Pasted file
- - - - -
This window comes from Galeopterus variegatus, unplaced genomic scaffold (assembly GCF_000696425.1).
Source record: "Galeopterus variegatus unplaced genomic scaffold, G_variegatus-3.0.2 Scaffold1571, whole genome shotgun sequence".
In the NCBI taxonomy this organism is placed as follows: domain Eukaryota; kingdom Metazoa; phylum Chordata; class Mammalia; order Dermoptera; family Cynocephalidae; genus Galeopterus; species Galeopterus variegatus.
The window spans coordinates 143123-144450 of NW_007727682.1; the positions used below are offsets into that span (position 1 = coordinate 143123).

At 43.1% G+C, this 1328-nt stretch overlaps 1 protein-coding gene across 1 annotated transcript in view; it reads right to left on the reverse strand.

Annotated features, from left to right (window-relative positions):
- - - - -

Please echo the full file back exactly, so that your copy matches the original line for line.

This window comes from Galeopterus variegatus, unplaced genomic scaffold (assembly GCF_000696425.1).
Source record: "Galeopterus variegatus unplaced genomic scaffold, G_variegatus-3.0.2 Scaffold1571, whole genome shotgun sequence".
In the NCBI taxonomy this organism is placed as follows: domain Eukaryota; kingdom Metazoa; phylum Chordata; class Mammalia; order Dermoptera; family Cynocephalidae; genus Galeopterus; species Galeopterus variegatus.
The window spans coordinates 143123-144450 of NW_007727682.1; the positions used below are offsets into that span (position 1 = coordinate 143123).

At 43.1% G+C, this 1328-nt stretch overlaps 1 protein-coding gene across 1 annotated transcript in view; it reads right to left on the reverse strand.

Annotated features, from left to right (window-relative positions):